What do you like best to eat? Spaghetti.

What is your favorite book? Oh, Frances! (with a big smile and a sparkle)

What is your favorite song to sing at bedtime? The Castle Song
(Castle on a Cloud from Les Miz) and Feed the Birds

What do you want to do when you're a big girl? Play in the fountains.

What is your favorite thing to play at home? Play with Mouse.

What is your favorite movie? At the Beach (Peppa Pig episode)

What is your favorite game? Memory

My favorite thing is to be helping. I'm such a good helper for you!

(Notes from Mama: Lexi, age newly-seven, loves bubbles, painting, puzzles, books and her new dollhouse. She always asks, "Can I play with my dollhouse? Will you share it with me?" before she plays. She loves to sing and dance. She often "teaches" music lessons and dance lessons and all sorts of lessons to her imaginary class. She is a very serious teacher. She loves spaghetti, pancakes with syrup, chocolate chip cookies, ice cream, strawberries, watermelon, kiwi, mango, tomatoes, cucumbers, peppers and popcorn. She loves peanut butter, ketchup and mayonnaise. She likes squeaky kisses and fast, everywhere kisses, and big hugs--all exclusively from Mama. She is an excellent helper--my very best helper. She loves to wear pretty dresses and to dress up in costumes. When she's nervous, when people are being over-familiar she turns to me, puts up her arms and asks, "Pick up me." This is usually followed by a request to be "Upsidedown!")

29 May 2010


I would like to know exactly when the other living creatures in this house had a meeting without me and decided that 5:30 a.m. was the perfect time to awaken. It obviously was very shortly after Lexi arrived home when I was too jetlagged and adoption-lagged to take notice of the coup taking place in my home.

I've tried to get wake-up time back on the agenda, but cannot get the other parties' agreement. I've offered all sorts of concessions from nighttime kibbling to drastically later bedtimes, but none seem to be appealing enough for the other parties to consider overturning their earlier decision.

24 May 2010

eight months

EIGHT months together! Can you believe it?

Height: 115.5 cm, 45.5" (That's 5.5 cm growth)
Weight: 19.6 kg, 43 lbs. (That's a gain of 2.3 kg/5 lbs.)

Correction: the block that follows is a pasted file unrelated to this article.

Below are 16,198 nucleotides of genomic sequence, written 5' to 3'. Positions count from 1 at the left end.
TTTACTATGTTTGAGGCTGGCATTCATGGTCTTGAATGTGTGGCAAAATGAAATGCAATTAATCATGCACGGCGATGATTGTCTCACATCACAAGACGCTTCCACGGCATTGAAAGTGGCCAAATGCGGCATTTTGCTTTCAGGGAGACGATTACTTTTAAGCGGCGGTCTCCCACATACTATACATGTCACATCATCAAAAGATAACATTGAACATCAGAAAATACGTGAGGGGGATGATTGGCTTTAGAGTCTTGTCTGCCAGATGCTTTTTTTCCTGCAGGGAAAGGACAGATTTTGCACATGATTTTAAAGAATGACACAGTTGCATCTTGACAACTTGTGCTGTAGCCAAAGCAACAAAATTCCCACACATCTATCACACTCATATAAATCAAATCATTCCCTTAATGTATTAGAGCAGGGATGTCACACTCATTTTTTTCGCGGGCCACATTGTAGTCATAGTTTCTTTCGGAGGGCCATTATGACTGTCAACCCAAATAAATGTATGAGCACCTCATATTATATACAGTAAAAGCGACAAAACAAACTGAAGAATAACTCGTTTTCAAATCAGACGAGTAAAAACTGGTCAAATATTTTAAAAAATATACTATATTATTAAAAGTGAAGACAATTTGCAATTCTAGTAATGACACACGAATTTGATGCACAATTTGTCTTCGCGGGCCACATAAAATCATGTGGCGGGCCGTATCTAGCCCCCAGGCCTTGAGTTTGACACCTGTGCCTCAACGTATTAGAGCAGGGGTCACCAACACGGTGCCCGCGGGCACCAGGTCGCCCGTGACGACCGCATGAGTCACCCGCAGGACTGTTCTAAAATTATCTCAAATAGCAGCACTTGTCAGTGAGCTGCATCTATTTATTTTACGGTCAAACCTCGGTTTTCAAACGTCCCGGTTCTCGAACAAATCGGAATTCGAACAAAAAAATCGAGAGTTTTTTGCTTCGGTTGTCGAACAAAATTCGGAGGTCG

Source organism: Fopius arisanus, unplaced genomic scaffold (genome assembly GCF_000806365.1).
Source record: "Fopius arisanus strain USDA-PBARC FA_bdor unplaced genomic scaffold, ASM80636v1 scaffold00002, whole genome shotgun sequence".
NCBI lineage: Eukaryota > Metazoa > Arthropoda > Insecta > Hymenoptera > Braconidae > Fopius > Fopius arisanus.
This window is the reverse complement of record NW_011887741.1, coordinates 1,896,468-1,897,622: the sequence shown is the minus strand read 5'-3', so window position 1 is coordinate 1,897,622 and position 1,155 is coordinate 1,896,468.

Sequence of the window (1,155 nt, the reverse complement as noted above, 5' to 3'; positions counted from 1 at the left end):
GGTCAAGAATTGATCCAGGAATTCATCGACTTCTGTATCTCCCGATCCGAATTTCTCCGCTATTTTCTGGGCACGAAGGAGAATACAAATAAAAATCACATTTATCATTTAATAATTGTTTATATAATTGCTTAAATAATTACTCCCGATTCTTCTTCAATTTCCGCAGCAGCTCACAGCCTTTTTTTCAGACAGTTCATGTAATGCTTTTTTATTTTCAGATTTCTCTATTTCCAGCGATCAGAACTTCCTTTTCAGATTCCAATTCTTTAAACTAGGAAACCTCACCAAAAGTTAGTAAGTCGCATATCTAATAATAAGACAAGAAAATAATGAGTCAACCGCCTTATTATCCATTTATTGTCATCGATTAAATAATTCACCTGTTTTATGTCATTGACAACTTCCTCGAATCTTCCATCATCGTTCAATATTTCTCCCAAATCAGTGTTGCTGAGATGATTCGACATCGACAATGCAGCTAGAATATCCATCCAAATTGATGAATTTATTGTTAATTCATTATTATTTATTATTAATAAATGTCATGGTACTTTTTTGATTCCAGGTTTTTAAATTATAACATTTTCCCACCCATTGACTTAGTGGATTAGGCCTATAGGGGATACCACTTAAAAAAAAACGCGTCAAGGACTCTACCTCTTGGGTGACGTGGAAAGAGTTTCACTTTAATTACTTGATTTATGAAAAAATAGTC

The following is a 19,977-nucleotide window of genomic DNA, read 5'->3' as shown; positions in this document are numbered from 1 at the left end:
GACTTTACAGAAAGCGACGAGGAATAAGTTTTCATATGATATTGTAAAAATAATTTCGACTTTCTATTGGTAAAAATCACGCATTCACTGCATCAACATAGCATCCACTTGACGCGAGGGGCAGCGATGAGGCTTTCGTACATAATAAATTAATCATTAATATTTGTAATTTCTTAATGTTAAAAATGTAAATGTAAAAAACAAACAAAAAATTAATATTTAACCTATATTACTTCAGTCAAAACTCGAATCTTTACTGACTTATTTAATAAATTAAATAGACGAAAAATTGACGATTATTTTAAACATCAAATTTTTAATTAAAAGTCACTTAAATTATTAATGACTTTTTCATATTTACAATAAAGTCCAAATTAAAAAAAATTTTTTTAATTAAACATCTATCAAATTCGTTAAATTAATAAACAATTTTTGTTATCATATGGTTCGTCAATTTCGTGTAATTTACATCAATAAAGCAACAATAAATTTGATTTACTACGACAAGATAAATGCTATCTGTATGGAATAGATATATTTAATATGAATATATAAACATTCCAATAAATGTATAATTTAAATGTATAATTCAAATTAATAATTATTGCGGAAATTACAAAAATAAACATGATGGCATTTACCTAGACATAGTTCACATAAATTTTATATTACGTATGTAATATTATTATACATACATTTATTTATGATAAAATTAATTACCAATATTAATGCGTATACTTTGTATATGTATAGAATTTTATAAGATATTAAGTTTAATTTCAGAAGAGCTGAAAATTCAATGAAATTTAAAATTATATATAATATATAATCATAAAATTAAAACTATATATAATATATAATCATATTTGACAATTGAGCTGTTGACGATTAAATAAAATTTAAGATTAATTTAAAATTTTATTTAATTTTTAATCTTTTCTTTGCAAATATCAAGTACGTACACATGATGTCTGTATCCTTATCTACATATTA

We happened to be at Peterhoff, taking advantage of the last unseasonably warm day, yesterday. (Cold weather was accurately predicted to start the following day.)

We rode the boat there, which was much-anticipated.

Lexi behaved in a very Lexish fashion. She was SO excited to play in the fountains that she rushed through our picnic (also much-anticipated) (Having seen Kipper picnic on a blanket, she was not impressed with the Russian picnic-on-a-bench version.), ate cookies on the hoof (cookies were a big hit),

and was ready to get off the train as soon as we got on (Remind me never to bother with little trains again. Although not the drunk-driver, have-to-wait-20-minutes-at-the-top Vienna-zoo experience, this one drove us through hedges. We need to stick to proper trains and leave the little sight-seeing ones alone.).
When we got to the play fountains, she stripped off to her swimsuit
(Yes, she was the only one there in a swimsuit. And, yes, everyone thought she was "so beautiful".) and didn't want to go in.

Lexi needs to watch. For a long time.

But, eventually, she worked herself up to playing off to the side where the sprinkler wasn't working. She was happy in her little puddle of sunshine while the other children raced through the sprinklers.

I'm happy with my little puddle of sunshine, too. ;>
Afterward we had hotdogs, ice cream, and another boat ride home.

It was a nice day.

Happy eight months, baby girl!

23 May 2010

little girl: found!


My agency tracked down Kristina's new family. In France.

I just got off the phone with them. And I'm just so, so happy.

I just wanted to share the joy.